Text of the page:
The first thing people notice about Circus Vargas is its big-top tent. Hand-fashioned in Milan from 90,000 square feet of cerulean-blue fabric dotted with yellow stars, the canopy completed the illusion of an elegant lost era when used in the 2011 film Water for Elephants. The last thing people notice is the absence of animals. They're too busy gaping at a man balancing a 12-step ladder with his mouth.
Keeping its marvels strictly human, Circus Vargas builds on a 40-year history by blending classic feats of fearlessness with surprising new tricks. The show features magic tricks along with a skilled hand balancer, a speed juggler, and the wheel of destiny.
The meaning of art may be subjective, but Mission: Renaissance believes that the basic, technical skills needed to create art are learnable, regardless of a student’s age or experience. The instructors at the studio, which was originally founded in 1975, illuminate the Gluck Method, which focuses on the classic rendering techniques that the great masters used on their first computers. The classes can accommodate students as young as 5, and they explore a number of different mediums—including charcoal, watercolors, and oils—while giving attendees the experience they need to appreciate art, as well as create it. Spread across 19 studio locations in southern California, attendance is capped at around six students per instructor, which allows them to offer artists more personalized feedback and more fitting nicknames.
On 12 sunny courts at Arcadia Tennis Center, certified instructors help students learn the fundamentals of tennis and hone their playing skills. Under new management as of June 2012, the staff is dedicated to new beginnings, organizing group lessons for both juniors and adults, each with a low student-to-teacher ratio to ensure individual improvement. In addition to the beginners' lessons, Arcadia Tennis Center hosts youth summer camps and regular leagues, which merge healthy competition with the sport's social aspects, much like a football game's halftime debutante ball.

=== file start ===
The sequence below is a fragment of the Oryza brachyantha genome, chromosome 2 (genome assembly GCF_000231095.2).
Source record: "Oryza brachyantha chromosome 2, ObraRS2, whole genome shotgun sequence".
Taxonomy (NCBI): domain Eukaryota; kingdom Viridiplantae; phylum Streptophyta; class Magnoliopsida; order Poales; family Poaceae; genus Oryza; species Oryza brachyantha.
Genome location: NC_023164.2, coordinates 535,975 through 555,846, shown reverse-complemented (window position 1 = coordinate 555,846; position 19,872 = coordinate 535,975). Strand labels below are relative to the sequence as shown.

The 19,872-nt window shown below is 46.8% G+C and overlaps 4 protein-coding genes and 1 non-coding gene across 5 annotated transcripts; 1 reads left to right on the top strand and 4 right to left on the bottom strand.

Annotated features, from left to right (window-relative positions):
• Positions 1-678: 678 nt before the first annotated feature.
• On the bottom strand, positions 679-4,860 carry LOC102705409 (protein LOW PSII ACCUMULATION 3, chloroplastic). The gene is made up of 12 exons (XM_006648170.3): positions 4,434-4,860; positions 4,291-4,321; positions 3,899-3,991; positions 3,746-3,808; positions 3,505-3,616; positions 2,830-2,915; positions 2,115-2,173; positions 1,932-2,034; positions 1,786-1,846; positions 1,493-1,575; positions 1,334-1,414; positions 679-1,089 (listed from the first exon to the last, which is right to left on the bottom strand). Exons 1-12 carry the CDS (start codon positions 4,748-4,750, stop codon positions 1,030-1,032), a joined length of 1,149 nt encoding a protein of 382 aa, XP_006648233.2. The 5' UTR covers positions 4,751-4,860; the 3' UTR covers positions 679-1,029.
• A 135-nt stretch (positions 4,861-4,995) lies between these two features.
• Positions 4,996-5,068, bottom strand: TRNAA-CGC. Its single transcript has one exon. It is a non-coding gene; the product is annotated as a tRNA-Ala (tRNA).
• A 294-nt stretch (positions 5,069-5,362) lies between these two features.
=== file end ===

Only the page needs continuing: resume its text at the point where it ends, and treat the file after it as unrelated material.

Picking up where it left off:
Bouldering, rock climbing's weird cousin who only wears sleeveless shirts, condenses the challenge of scaling a wall by contorting the vertical plane into strange shapes, inversions, convexes, and concaves. Every route becomes a problem, an intense, Escheresque puzzle of grit and physical stamina that builds endurance, spatial-thinking skills, and body awareness. The introductory classes will impart the basics of navigating these challenging routes.
Classes at Creative World Art School don't simply teach the skills of painting, sketching, and sculpting. Instead, the non-profit's instructors encourage children and teens to view each project as an exercise in critical thinking and self-expression. This emphasis on enrichment above all else helps students develop a sense of curiosity and creativity that can help kids succeed outside of the studio as well. To accomplish this, the teachers lead age-appropriate programs that utilize both traditional and contemporary media—everything from drawing and book-binding to digital computer animation and e-book-binding.
Gotham Dream Cars lets drivers grip the throttle of exotic speed machines such as the Ferrari F430, Lamborghini Gallardo, and Bentley Continental GT for personal rental or specialized thrill experiences. During the Dream Car Sprint, auto enthusiasts slip into a Ferrari or Lamborghini on a closed course and whip their more than 500-horsepower drive three times around the autocross track, learning how to tame their power with the aid of an instructor before coming out of the third lap on a straightaway to open the engine up to its full potential. Drivers conduct an orchestra of firing pistons and camshafts for three laps before crossing the finish line and parking to the pianissimo of the softly purring V8 engine. Gotham Dream Cars snaps pictures of the sprint, so drivers are sent home with hands they will never wash and a CD of images to parade before jealous coworkers and humbled shopping carts.